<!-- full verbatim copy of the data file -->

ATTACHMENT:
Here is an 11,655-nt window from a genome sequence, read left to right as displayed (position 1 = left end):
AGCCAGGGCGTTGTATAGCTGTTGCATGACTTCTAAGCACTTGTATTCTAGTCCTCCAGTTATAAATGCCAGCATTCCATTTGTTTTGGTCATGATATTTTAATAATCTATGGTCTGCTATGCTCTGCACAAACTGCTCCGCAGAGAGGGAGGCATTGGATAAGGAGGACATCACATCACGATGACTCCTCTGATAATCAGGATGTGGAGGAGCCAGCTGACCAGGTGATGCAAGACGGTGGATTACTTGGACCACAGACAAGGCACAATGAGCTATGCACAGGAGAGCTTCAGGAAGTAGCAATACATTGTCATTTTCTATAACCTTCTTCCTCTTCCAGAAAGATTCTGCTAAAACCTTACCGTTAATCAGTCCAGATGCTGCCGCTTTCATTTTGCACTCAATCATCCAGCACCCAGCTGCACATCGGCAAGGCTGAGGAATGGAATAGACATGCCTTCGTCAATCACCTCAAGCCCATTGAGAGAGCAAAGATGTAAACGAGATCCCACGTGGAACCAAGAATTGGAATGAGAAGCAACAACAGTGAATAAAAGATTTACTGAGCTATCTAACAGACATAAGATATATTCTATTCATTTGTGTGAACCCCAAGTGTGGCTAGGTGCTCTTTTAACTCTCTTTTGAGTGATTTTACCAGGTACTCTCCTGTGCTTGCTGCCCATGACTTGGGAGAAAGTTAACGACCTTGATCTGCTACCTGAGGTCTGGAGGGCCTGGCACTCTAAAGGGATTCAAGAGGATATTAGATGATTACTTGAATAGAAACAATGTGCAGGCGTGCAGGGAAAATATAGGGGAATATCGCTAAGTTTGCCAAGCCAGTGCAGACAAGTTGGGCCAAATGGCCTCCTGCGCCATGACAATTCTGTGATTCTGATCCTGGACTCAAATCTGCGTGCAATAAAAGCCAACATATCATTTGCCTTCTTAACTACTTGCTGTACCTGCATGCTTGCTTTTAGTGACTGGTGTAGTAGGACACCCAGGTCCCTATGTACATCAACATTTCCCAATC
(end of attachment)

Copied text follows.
Here is an 11,655-nt window from a genome sequence, read left to right as displayed (position 1 = left end):
AGCCAGGGCGTTGTATAGCTGTTGCATGACTTCTAAGCACTTGTATTCTAGTCCTCCAGTTATAAATGCCAGCATTCCATTTGTTTTGGTCATGATATTTTAATAATCTATGGTCTGCTATGCTCTGCACAAACTGCTCCGCAGAGAGGGAGGCATTGGATAAGGAGGACATCACATCACGATGACTCCTCTGATAATCAGGATGTGGAGGAGCCAGCTGACCAGGTGATGCAAGACGGTGGATTACTTGGACCACAGACAAGGCACAATGAGCTATGCACAGGAGAGCTTCAGGAAGTAGCAATACATTGTCATTTTCTATAACCTTCTTCCTCTTCCAGAAAGATTCTGCTAAAACCTTACCGTTAATCAGTCCAGATGCTGCCGCTTTCATTTTGCACTCAATCATCCAGCACCCAGCTGCACATCGGCAAGGCTGAGGAATGGAATAGACATGCCTTCGTCAATCACCTCAAGCCCATTGAGAGAGCAAAGATGTAAACGAGATCCCACGTGGAACCAAGAATTGGAATGAGAAGCAACAACAGTGAATAAAAGATTTACTGAGCTATCTAACAGACATAAGATATATTCTATTCATTTGTGTGAACCCCAAGTGTGGCTAGGTGCTCTTTTAACTCTCTTTTGAGTGATTTTACCAGGTACTCTCCTGTGCTTGCTGCCCATGACTTGGGAGAAAGTTAACGACCTTGATCTGCTACCTGAGGTCTGGAGGGCCTGGCACTCTAAAGGGATTCAAGAGGATATTAGATGATTACTTGAATAGAAACAATGTGCAGGCGTGCAGGGAAAATATAGGGGAATATCGCTAAGTTTGCCAAGCCAGTGCAGACAAGTTGGGCCAAATGGCCTCCTGCGCCATGACAATTCTGTGATTCTGATCCTGGACTCAAATCTGCGTGCAATAAAAGCCAACATATCATTTGCCTTCTTAACTACTTGCTGTACCTGCATGCTTGCTTTTAGTGACTGGTGTAGTAGGACACCCAGGTCCCTATGTACATCAACATTTCCCAATC